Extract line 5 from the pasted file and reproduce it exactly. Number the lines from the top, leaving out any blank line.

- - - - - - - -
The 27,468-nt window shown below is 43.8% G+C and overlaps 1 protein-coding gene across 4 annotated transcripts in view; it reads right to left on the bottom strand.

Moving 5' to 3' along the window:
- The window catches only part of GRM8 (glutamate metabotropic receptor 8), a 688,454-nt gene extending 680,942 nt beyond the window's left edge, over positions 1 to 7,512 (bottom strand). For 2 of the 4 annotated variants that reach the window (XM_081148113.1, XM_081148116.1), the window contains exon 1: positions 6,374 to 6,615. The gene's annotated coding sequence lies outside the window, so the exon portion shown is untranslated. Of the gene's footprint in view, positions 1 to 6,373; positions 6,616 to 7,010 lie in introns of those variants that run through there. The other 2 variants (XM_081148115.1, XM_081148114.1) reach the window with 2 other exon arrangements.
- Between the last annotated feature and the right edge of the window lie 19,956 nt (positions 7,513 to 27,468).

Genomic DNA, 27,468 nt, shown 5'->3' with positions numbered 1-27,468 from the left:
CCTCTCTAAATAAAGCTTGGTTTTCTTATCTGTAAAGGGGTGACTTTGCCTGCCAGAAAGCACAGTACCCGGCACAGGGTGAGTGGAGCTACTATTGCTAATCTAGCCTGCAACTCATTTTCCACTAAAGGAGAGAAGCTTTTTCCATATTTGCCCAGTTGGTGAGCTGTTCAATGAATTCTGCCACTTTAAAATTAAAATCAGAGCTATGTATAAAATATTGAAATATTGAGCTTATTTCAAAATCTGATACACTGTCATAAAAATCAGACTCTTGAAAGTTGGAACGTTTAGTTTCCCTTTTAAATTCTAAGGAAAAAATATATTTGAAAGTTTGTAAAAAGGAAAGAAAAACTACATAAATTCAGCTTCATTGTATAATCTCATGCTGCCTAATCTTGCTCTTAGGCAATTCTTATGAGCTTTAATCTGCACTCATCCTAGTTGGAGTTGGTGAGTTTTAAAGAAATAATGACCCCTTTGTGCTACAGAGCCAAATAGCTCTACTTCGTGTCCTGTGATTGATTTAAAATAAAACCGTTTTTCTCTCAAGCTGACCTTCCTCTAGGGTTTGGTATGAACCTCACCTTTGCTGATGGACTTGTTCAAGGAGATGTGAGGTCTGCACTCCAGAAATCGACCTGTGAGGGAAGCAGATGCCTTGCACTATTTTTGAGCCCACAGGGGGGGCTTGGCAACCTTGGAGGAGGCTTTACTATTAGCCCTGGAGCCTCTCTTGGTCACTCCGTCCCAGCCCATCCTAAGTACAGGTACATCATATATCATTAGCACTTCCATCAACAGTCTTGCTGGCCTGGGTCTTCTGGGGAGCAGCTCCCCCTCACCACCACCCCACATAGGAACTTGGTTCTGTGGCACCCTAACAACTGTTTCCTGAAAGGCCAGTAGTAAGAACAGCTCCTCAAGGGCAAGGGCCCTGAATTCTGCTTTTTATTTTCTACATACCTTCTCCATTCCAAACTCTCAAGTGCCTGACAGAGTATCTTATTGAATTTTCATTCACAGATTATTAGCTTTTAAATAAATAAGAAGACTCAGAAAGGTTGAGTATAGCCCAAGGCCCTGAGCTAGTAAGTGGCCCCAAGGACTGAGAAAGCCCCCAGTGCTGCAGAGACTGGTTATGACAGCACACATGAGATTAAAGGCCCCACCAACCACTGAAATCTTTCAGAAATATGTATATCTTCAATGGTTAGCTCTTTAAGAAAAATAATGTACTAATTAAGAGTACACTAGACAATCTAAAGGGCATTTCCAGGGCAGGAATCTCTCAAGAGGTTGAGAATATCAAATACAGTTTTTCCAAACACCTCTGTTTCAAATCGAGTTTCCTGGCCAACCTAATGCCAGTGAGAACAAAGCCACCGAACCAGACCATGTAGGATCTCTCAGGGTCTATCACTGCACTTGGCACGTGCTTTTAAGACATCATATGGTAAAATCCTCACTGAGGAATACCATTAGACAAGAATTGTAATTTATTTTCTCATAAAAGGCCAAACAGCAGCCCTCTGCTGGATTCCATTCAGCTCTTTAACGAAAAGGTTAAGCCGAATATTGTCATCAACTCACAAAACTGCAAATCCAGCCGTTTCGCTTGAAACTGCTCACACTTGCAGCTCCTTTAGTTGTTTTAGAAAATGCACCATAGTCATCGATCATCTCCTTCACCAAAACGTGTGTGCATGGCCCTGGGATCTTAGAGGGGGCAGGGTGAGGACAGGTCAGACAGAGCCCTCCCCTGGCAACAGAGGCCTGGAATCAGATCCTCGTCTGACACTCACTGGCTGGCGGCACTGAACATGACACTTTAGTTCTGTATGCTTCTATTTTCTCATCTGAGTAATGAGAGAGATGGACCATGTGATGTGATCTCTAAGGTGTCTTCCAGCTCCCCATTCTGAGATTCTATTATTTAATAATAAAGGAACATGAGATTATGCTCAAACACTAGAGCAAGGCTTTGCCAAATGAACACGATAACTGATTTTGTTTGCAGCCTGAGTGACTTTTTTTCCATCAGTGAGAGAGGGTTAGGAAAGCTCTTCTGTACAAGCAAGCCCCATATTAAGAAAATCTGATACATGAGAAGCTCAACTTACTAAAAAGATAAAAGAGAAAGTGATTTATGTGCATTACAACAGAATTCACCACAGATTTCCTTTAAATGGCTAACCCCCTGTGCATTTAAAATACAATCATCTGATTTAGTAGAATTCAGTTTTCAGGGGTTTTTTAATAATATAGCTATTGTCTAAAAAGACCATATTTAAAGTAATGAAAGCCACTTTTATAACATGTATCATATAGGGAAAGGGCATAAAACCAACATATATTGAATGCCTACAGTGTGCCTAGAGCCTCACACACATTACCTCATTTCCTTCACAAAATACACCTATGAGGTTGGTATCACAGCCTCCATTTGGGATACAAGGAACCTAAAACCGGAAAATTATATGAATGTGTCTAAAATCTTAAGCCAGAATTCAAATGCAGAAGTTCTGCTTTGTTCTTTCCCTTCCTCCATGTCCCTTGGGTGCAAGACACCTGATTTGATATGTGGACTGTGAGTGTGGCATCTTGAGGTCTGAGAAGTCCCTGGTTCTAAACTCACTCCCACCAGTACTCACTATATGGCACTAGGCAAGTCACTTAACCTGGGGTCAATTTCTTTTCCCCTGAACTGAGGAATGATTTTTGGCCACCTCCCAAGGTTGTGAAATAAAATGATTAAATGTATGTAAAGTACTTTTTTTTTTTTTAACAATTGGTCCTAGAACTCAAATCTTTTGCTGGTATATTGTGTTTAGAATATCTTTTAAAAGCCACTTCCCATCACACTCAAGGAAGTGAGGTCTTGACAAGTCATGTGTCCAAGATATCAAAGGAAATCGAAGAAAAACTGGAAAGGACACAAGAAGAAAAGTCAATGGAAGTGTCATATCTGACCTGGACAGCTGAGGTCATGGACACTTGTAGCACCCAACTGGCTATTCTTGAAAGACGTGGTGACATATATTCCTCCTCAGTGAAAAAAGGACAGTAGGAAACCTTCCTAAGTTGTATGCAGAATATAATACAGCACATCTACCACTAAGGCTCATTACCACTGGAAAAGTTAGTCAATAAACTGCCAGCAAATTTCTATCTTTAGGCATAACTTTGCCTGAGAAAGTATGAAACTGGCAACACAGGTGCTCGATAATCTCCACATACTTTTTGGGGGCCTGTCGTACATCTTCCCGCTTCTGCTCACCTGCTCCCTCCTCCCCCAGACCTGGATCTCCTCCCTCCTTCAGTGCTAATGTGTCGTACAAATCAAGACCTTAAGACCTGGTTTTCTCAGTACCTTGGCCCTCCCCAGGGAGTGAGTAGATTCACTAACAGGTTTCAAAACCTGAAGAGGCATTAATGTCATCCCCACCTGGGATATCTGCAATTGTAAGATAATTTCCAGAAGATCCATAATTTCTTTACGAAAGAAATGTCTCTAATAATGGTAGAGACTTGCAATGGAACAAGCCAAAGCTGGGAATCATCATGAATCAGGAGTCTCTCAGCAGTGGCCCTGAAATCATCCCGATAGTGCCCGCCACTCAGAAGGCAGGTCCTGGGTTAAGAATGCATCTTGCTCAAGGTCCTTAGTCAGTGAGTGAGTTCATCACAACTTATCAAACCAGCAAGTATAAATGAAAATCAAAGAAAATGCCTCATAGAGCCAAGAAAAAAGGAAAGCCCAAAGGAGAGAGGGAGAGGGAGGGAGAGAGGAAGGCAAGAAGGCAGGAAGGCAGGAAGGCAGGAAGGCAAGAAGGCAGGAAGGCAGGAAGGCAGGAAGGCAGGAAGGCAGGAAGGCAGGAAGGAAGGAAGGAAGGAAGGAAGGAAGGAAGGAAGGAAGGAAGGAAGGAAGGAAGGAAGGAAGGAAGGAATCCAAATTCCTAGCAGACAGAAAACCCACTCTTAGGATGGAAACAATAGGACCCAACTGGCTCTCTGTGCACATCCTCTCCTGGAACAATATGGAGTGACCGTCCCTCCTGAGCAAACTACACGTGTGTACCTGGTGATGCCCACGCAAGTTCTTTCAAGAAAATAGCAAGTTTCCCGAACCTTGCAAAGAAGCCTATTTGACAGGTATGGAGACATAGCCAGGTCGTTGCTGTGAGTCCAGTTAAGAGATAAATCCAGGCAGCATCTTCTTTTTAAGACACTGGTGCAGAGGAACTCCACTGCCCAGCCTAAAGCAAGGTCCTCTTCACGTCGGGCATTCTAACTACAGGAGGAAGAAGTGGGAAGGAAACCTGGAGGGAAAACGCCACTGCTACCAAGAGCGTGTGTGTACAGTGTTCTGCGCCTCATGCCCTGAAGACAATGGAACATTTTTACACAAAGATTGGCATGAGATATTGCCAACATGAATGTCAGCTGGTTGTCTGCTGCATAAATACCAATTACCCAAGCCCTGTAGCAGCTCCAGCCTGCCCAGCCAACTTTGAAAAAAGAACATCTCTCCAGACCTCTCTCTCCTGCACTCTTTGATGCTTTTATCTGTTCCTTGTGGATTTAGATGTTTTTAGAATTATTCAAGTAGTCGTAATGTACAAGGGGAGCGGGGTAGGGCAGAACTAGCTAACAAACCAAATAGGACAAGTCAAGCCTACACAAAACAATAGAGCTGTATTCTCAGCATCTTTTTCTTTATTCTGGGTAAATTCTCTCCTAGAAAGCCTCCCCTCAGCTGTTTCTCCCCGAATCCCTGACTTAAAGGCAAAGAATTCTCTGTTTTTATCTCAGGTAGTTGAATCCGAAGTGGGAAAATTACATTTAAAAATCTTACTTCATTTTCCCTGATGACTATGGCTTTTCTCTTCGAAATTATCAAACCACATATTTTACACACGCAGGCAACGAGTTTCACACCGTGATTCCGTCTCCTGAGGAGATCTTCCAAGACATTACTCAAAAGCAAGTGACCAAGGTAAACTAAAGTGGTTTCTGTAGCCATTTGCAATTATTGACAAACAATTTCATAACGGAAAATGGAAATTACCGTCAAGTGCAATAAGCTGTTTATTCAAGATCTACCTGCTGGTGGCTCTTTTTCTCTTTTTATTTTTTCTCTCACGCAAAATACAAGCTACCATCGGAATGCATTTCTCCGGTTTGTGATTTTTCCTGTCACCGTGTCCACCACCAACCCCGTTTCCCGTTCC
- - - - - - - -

Genomic DNA, 27,468 nt, shown 5'->3' with positions numbered 1-27,468 from the left: